Rats: the “black scourge” of our forests

rat eating egg

Black rat eating a thrush egg

This dramatic photograph shows a black rat eating a thrush egg. This common rat species (Rattus rattus, otherwise known as a bush, roof or ship rat) is one of three that has long made its home in New Zealand.

The first to arrive on these shores was the kiore or Pacific rat (Rattus exulans) which was brought to New Zealand by Maori. This rat, regarded as a taonga (cultural treasure) is now very limited in its distribution.

The same cannot be said however for the two species introduced by Europeans (most likely as stowaways on ships). Norway rats (Rattus norvegicus), also known as brown or water rats, were on the ships of the first explorers in the late 1700s. These rats quickly spread. Black rats were also on European ships, but these did not become established until after the 1860s. They are now pervasive throughout native forests, scrublands, and urban parklands (their almost universal distribution in New Zealand is unusual – elsewhere in the world, black rats are found only in disturbed habitats near people, mainly near the coast. This is typical only of oceanic islands that lack native mammals, especially other rodents).

The spread of black rats caused the sudden decline of many native bird and bat species. For example, when they were accidentally introduced to Big South Cape Island (off Stewart Island) in 1964, they quickly eliminated five types of native bird, one bat species, and a large flightless weevil.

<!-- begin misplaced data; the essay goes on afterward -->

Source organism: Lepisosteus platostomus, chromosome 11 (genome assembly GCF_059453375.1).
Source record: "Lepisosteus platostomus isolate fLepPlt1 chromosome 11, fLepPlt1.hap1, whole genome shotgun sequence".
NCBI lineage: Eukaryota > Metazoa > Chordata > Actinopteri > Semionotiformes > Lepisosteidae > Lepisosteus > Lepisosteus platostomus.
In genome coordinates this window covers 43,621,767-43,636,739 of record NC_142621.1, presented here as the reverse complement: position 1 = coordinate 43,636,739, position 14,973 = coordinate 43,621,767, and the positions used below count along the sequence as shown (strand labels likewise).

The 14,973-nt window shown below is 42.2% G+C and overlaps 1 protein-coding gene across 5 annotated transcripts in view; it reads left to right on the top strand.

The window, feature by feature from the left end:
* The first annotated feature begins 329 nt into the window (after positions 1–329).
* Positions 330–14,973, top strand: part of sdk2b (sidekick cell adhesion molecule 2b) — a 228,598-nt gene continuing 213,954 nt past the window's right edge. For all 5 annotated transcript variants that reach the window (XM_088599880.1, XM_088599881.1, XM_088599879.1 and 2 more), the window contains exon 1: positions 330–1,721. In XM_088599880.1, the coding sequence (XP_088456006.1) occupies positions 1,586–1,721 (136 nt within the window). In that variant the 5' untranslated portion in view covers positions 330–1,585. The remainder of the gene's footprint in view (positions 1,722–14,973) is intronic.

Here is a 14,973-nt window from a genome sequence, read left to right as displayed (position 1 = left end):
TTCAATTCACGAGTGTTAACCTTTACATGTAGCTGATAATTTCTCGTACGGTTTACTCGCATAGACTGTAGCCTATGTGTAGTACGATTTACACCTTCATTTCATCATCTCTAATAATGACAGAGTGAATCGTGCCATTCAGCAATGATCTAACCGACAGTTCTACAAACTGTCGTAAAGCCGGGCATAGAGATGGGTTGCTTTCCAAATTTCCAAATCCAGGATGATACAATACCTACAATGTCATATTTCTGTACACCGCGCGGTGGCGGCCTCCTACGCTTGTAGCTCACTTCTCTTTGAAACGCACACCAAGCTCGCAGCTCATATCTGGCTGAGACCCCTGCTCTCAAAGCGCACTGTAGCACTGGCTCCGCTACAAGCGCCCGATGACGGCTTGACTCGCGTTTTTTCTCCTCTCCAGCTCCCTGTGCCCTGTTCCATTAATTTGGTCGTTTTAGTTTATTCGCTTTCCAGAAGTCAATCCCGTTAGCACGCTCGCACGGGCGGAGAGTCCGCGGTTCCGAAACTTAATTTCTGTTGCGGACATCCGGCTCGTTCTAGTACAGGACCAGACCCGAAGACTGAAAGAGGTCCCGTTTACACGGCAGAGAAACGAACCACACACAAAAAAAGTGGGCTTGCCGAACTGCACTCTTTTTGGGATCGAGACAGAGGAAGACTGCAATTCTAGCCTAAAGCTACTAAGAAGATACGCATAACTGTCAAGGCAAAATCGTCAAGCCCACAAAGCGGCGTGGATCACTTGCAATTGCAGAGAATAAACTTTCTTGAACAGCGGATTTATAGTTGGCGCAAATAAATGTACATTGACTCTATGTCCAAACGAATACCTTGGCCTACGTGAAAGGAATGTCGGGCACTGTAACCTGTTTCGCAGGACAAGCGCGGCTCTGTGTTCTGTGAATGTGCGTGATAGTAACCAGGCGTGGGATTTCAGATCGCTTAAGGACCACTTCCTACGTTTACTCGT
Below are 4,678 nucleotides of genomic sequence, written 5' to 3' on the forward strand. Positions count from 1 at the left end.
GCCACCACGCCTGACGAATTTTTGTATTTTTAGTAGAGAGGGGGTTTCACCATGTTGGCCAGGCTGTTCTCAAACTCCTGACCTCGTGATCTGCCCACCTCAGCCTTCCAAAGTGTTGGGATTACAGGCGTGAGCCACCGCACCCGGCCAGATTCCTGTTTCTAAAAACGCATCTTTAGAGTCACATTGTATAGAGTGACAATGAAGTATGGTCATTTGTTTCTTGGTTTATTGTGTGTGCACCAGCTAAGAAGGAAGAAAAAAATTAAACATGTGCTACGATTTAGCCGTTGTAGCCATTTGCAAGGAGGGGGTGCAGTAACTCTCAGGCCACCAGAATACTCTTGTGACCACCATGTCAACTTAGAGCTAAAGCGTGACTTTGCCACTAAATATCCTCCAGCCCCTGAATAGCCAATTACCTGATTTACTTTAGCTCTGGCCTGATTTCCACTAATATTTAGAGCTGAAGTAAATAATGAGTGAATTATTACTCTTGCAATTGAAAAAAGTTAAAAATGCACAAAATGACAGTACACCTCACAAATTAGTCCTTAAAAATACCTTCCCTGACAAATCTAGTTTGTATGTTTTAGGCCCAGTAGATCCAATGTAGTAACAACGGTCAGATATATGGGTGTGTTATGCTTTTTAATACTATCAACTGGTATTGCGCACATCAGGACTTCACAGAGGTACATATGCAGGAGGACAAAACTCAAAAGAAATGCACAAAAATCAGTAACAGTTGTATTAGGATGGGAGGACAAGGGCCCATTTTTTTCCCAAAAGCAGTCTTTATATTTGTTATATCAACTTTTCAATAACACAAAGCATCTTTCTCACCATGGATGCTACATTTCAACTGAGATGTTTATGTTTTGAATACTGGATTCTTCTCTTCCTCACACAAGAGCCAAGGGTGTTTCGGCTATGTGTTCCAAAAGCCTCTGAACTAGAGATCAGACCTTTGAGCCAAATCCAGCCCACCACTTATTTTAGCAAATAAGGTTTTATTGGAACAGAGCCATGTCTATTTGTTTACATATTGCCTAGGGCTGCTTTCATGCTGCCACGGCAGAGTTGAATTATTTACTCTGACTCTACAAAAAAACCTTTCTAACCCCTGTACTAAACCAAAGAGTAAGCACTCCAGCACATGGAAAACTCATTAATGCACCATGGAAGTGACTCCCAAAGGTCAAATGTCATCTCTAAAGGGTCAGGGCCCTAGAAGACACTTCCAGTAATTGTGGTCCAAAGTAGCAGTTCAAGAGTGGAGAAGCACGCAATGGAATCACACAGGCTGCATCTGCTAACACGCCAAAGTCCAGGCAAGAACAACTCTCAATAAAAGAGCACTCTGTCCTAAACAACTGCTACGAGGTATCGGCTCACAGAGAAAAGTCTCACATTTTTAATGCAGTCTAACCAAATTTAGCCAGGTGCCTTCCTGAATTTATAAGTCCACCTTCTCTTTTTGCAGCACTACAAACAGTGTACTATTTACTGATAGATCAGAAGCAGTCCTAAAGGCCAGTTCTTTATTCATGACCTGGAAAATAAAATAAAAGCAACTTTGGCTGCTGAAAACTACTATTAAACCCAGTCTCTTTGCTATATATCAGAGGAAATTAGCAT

A black rat eating a fantail chick, Horowhenua.

A black rat eating a fantail chick, Horowhenua.

Black rats are the most frequent predator of small forest birds, invertebrates, and perhaps lizards in New Zealand forests, and are regarded as key ecosystem changers. Controlling their abundance on the New Zealand mainland poses a perpetual challenge to conservation managers. This task is made all the more challenging because the most effective strategy involves the use of the poison 1080, which is controversial and polarising. (See: Protest on the landscape – Wallaceville, Upper Hutt)

This image comes from Nga Manu Images, a photographic treasure trove of New Zealand’s natural heritage. These images are free for use for educational, conservation or research purposes. A donation is requested for use for commercial purposes. Nga Manu Images is maintained by Nga Manu Trust, a non-profit organisation that also runs the Nga Manu Nature Reserve in Waikanae.

See also: A photographic treasure-trove of New Zealand’s natural heritage; The first day of spring at Nga Manu Nature Reserve; Protest on the landscape – Wallaceville, Upper Hutt

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